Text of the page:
Certainly the Assad-regime should win this round of war, and after sometime, a purely home-grown opposition(without foreign sponsors and trainers ) should oust the same evil regime. The sad thing is that the innocent and the ignorant in Syria are being used as cannon-fodder by the West with the help of a few individuals stationed in Western capitals.

Firozali A.Mulla
Firozali A.Mulla

1 Politics and

economics always stay on course if we allow this. Here we have a perfect

anatomy in modern time. We trespass, violate all the rules and state we are

here for peace. Russia slams the West for using "blackmail" over a

new UN Security Council resolution on Syria and ridiculed the idea it could

convince President Bashar al-Assad to step down. The question comes to mind.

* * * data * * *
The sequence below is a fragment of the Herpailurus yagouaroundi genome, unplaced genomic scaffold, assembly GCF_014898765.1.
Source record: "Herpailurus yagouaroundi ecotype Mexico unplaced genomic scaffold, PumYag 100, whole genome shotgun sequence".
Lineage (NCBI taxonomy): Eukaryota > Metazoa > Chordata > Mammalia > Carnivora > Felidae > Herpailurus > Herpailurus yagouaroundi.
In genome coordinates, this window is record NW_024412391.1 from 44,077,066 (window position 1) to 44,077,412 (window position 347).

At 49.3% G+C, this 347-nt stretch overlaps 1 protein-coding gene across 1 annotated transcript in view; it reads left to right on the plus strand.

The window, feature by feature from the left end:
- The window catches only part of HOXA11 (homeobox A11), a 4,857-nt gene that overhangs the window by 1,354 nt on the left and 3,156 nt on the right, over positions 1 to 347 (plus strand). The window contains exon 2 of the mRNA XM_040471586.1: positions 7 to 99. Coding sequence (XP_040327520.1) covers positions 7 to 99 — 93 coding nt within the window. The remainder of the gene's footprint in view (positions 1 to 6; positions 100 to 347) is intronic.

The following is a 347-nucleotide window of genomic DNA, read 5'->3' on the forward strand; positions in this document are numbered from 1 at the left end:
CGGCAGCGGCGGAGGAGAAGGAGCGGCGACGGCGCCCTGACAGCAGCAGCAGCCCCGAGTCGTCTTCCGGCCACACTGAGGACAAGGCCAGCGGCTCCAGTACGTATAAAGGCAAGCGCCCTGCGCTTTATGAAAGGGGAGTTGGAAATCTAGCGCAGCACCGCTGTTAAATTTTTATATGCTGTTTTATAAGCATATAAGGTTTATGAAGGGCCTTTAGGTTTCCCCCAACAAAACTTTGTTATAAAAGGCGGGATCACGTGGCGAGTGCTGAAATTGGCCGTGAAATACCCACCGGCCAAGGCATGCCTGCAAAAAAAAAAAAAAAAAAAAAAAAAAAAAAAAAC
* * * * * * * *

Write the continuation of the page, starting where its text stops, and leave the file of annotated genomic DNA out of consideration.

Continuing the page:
Who called us, why we are here, is this like the WMD case. Do we still want to

see the bloodshed all over the Middle East? No. Then is it not time for us to

look at the economy and raise this so all then benefit.2  Now to USA As new J.C. Penney CEO Ron Johnson

courts the cool, elusive city shopper, one town is playing the role of an angry

ex. "J.C. Penney, here again you slap us in the face," declared

Antonio Lopez, mayor pro tem of San Fernando, Calif., outside his city's shuttered outlet.

"This is very unacceptable from you." On Saturday, the day the San

Fernando store closed, residents showed up to protest once more. After J.C.

Penney announced the bad news a

month ago, locals tried rallies, petitions and concerts to no avail. The store,

with its geometric facade and retro neon sign, had been serving shoppers since

1953 in downtown San Fernando, a city of 24,000 in Southern California's San

Fernando Valley. It is one of two J.C. Penney stores -- the other is in

Scottsbluff, Neb. -- to close this year. Elsewhere, J.C. Penney is garnering

more attention for the debut of its "shops" concept this week. On

Wednesday, the company opened branded Levi's, Arizona Jeans and i Jeans by

Buffalo spaces within 700 of its stores. If all goes according to plan, J.C.

Penney will eventually recruit 100 brands to open such mini-boutiques,